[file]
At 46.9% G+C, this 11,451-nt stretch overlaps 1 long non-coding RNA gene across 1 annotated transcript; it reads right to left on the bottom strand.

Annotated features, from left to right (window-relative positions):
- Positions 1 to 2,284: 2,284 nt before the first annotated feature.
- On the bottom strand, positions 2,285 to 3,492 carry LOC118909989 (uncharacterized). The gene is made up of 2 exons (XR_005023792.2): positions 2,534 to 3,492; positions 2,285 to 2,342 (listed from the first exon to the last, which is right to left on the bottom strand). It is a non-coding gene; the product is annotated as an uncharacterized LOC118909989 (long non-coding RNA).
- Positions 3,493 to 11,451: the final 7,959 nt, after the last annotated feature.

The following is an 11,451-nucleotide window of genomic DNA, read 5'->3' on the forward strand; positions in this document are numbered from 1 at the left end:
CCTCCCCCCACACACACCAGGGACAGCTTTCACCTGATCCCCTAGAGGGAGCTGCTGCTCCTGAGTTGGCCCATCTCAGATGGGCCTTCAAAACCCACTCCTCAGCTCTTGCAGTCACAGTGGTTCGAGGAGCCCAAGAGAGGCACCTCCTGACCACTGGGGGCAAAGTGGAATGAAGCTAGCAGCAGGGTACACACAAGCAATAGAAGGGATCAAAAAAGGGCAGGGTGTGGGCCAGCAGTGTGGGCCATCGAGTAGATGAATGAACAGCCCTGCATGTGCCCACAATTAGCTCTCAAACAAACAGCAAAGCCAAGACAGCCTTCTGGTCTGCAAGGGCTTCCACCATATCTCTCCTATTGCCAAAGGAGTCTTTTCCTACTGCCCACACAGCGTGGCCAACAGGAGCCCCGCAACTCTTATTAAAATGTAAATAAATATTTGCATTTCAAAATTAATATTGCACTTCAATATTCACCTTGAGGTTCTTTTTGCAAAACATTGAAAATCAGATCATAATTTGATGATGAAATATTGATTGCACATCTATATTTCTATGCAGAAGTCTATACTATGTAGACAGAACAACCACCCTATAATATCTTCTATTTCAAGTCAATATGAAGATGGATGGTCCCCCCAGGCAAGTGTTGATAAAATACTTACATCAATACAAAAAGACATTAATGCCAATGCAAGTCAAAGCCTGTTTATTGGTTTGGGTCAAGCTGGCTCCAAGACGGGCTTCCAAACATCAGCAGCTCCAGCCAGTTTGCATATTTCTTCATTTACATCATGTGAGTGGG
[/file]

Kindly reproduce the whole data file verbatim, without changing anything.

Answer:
At 46.9% G+C, this 11,451-nt stretch overlaps 1 long non-coding RNA gene across 1 annotated transcript; it reads right to left on the bottom strand.

Annotated features, from left to right (window-relative positions):
- Positions 1 to 2,284: 2,284 nt before the first annotated feature.
- On the bottom strand, positions 2,285 to 3,492 carry LOC118909989 (uncharacterized). The gene is made up of 2 exons (XR_005023792.2): positions 2,534 to 3,492; positions 2,285 to 2,342 (listed from the first exon to the last, which is right to left on the bottom strand). It is a non-coding gene; the product is annotated as an uncharacterized LOC118909989 (long non-coding RNA).
- Positions 3,493 to 11,451: the final 7,959 nt, after the last annotated feature.

The following is an 11,451-nucleotide window of genomic DNA, read 5'->3' on the forward strand; positions in this document are numbered from 1 at the left end:
CCTCCCCCCACACACACCAGGGACAGCTTTCACCTGATCCCCTAGAGGGAGCTGCTGCTCCTGAGTTGGCCCATCTCAGATGGGCCTTCAAAACCCACTCCTCAGCTCTTGCAGTCACAGTGGTTCGAGGAGCCCAAGAGAGGCACCTCCTGACCACTGGGGGCAAAGTGGAATGAAGCTAGCAGCAGGGTACACACAAGCAATAGAAGGGATCAAAAAAGGGCAGGGTGTGGGCCAGCAGTGTGGGCCATCGAGTAGATGAATGAACAGCCCTGCATGTGCCCACAATTAGCTCTCAAACAAACAGCAAAGCCAAGACAGCCTTCTGGTCTGCAAGGGCTTCCACCATATCTCTCCTATTGCCAAAGGAGTCTTTTCCTACTGCCCACACAGCGTGGCCAACAGGAGCCCCGCAACTCTTATTAAAATGTAAATAAATATTTGCATTTCAAAATTAATATTGCACTTCAATATTCACCTTGAGGTTCTTTTTGCAAAACATTGAAAATCAGATCATAATTTGATGATGAAATATTGATTGCACATCTATATTTCTATGCAGAAGTCTATACTATGTAGACAGAACAACCACCCTATAATATCTTCTATTTCAAGTCAATATGAAGATGGATGGTCCCCCCAGGCAAGTGTTGATAAAATACTTACATCAATACAAAAAGACATTAATGCCAATGCAAGTCAAAGCCTGTTTATTGGTTTGGGTCAAGCTGGCTCCAAGACGGGCTTCCAAACATCAGCAGCTCCAGCCAGTTTGCATATTTCTTCATTTACATCATGTGAGTGGG